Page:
Table of Contents
What is tuakana-teina?
This is an older post… you can read my newer posts on Tuakana-teina here.
Tuakana-teina is a teaching and learning approach drawn from Te Ao Māori – the Māori world.
It refers to the relationship between an older person (tuakana) and a younger person (teina). The meaning is literally “older sibling-younger sibling”.
Traditionally, it is specific to teaching and learning in the context of Māori. But while these terms have their origin on the Marae, we have come to use them to talk about relationships in adult education contexts in Aotearoa New Zealand.
How do we use tuakana-teina in education in New Zealand
While these terms have their origin on the Marae in traditional settings, we have come to use them to talk about relationships in our adult education contexts in Aotearoa New Zealand.
For example, in education you might hear people use tuakana-teina to talk about teaching and learning in four different ways:
- Peer-to-peer – teina teaches teina, tuakana teaches tuakana.
- Younger to older – the teina has some skills in an area that the tuakana does not and is able to teach the tuakana.
- Older to younger – the tuakana has the knowledge and content to pass on to the teina.
- Able to less able – the learner may not be as able in an area, and someone more skilled can teach what is required.
Tuakana-teina is more than just a mentoring approach
Tuakana-teina is a mentoring approach where typically the mentors (tuakana) share their experiences, and their knowledge as well as provide information.
But it’s also more than just a mentoring approach. The tuakana is a support person and adviser for the teina and the teina gives the tuakana a chance to learn new things and meet new people.
How does this approach contribute to a learner-centred teaching environment?
Tuakana-teina relationships are essentially learner-centred in nature. Even when you (as the tutor) are the tuakana, the relationship is more of a conversation or two-way street.
It’s flatter, like this:
Tuakana ↔ Teina
And less of a monologue or one-way street, like this:
By fostering and encouraging tuakana-teina relationships among your learners, you shift the balance of power in the classroom away from yourself and to your learners.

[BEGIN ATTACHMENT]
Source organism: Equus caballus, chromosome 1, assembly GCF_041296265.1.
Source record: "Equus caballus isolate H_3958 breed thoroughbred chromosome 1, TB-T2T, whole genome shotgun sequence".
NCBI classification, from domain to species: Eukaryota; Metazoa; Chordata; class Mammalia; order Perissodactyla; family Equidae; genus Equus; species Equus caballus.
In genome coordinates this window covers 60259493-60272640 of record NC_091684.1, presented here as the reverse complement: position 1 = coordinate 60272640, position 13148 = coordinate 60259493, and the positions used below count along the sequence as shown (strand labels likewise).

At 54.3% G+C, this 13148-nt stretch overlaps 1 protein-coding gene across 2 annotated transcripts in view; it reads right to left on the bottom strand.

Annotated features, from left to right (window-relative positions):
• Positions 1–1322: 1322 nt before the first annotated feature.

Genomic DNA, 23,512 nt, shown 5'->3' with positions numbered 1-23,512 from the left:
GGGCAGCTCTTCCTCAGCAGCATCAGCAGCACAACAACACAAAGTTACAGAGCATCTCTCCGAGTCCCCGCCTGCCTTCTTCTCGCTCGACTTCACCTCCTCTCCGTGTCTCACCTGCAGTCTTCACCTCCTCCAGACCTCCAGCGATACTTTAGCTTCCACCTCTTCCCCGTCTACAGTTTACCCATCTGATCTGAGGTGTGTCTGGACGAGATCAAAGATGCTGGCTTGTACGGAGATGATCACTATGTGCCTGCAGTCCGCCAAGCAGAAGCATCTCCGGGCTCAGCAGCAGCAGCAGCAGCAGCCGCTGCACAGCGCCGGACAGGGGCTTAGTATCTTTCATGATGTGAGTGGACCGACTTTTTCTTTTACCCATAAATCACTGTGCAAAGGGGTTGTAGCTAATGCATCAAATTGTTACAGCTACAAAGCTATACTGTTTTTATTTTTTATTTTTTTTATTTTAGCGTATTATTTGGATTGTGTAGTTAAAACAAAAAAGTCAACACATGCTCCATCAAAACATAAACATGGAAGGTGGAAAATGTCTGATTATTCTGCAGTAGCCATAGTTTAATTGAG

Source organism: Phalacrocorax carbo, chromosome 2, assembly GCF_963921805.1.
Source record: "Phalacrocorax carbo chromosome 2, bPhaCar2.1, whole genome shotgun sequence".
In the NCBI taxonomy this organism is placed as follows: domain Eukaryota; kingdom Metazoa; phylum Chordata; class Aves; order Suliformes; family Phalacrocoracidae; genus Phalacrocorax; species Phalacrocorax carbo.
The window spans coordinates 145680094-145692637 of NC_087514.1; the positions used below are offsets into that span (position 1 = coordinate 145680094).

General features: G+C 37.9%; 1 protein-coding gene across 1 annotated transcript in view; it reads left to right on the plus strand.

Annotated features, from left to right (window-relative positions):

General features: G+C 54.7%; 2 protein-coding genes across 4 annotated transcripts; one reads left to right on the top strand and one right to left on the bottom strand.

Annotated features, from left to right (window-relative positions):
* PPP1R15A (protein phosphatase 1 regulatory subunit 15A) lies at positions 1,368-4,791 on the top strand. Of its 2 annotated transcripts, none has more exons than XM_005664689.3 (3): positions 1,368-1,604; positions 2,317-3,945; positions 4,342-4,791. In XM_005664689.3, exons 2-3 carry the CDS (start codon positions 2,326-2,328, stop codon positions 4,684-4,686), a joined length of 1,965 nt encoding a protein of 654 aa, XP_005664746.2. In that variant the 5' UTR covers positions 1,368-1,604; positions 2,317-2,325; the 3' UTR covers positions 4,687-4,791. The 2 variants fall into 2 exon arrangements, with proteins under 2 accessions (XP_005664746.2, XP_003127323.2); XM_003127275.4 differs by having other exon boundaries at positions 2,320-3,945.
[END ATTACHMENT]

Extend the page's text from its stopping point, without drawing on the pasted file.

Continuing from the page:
Here’s a better illustration.
This allows them to take responsibility for the learning, and often some of the teaching too.
Questions for reflection
Consider your answers to the following questions:
- What do you do already in your teaching that makes it more like tuakana-teina…?
- Do you think your learners would characterise your teaching or training as more like a monologue or more like a conversation?
- What could you do to make it more like a conversation?
- What could you do to make your teaching less transactional?
Want to learn more?
There’s more about about tuakana-teina
If this was useful, you might also enjoy:
- Reading more about Tuakana-Teina here.
- Watching the short video below.
Listen to Tamati talking about tuakana-teina.
More on Tuakana-Teina
If you found this short post useful, you might also enjoy this article by guest contributor Aroha Puketapu.
If you carry one handle of the kete and I carry the other handle we share the load.
If I am left to bear the load on my own I become discouraged and the taonga inside the kete is looked upon as a burden.
But by each carrying a handle, we can discuss the harvest within.
We can talk about the quality of the kete or how long it has lasted.
We can talk about the type of harakeke selected to created that kete and how functional it is proven to be, who planted that pa harakeke and who cares for it.
We can talk about who holds its whakapapa or where it came from.
We can also talk about the skill of the weaver and appreciate her gifts and talent.
We can talk about the quality of the harvest and how to improve next season’s planting.
We can discuss the weather and this year’s conditions that produced the quality of the crop.
If the load is shared by us both we can walk and talk and enjoy our relationship or kinship. We can laugh thus creating trust.
We can plan strategies about who we will share the taonga or contents of our kete with.
We can discuss who needs it most and we can talk about equal portions based on that need.
We can essentially practise an egalitarian existence.
Tuakana Teina is far more than just mentoring someone in a skill that I possess.
It is a collaboration of appreciation based on shared mutual equal respect for one another.
What is Learner-Centred Teaching – 12 Concepts from Te Ao Māori You Should Embrace to Create Learning Success
Discover time-honoured approaches to learner-centred teaching
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Here’s a secret. It’s totally possible if you discover and embrace time-honoured concepts from Te Ao Māori – the Māori world. This book is for you if you want to teach or train in a way that is more learner-centred or if you want to learn to think in a more holistic way. Read more here
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Once you’ve finished reading, you will have a better understanding of the basics including how to integrate or embed literacy and numeracy into your teaching. This includes with technical and vocational education. You can read more here.
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